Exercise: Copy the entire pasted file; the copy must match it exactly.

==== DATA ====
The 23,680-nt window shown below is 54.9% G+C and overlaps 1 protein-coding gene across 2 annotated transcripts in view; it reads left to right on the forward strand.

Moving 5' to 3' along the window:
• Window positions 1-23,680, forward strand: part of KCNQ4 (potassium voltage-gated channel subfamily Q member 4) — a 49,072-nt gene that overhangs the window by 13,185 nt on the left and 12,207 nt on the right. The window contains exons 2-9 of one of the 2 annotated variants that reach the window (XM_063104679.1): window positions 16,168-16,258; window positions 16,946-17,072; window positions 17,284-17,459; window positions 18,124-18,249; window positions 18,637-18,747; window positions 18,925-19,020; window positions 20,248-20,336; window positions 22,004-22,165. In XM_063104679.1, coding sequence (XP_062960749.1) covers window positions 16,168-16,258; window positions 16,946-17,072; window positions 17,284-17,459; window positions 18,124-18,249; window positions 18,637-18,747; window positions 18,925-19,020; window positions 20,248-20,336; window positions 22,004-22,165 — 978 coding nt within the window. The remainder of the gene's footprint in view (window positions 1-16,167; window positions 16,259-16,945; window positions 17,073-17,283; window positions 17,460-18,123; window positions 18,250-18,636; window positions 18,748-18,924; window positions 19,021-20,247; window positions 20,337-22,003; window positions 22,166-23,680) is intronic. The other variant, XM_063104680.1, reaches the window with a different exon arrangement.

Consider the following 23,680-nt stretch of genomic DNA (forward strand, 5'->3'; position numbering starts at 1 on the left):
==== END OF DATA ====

The 23,680-nt window shown below is 54.9% G+C and overlaps 1 protein-coding gene across 2 annotated transcripts in view; it reads left to right on the forward strand.

Moving 5' to 3' along the window:
• Window positions 1-23,680, forward strand: part of KCNQ4 (potassium voltage-gated channel subfamily Q member 4) — a 49,072-nt gene that overhangs the window by 13,185 nt on the left and 12,207 nt on the right. The window contains exons 2-9 of one of the 2 annotated variants that reach the window (XM_063104679.1): window positions 16,168-16,258; window positions 16,946-17,072; window positions 17,284-17,459; window positions 18,124-18,249; window positions 18,637-18,747; window positions 18,925-19,020; window positions 20,248-20,336; window positions 22,004-22,165. In XM_063104679.1, coding sequence (XP_062960749.1) covers window positions 16,168-16,258; window positions 16,946-17,072; window positions 17,284-17,459; window positions 18,124-18,249; window positions 18,637-18,747; window positions 18,925-19,020; window positions 20,248-20,336; window positions 22,004-22,165 — 978 coding nt within the window. The remainder of the gene's footprint in view (window positions 1-16,167; window positions 16,259-16,945; window positions 17,073-17,283; window positions 17,460-18,123; window positions 18,250-18,636; window positions 18,748-18,924; window positions 19,021-20,247; window positions 20,337-22,003; window positions 22,166-23,680) is intronic. The other variant, XM_063104680.1, reaches the window with a different exon arrangement.

Consider the following 23,680-nt stretch of genomic DNA (forward strand, 5'->3'; position numbering starts at 1 on the left):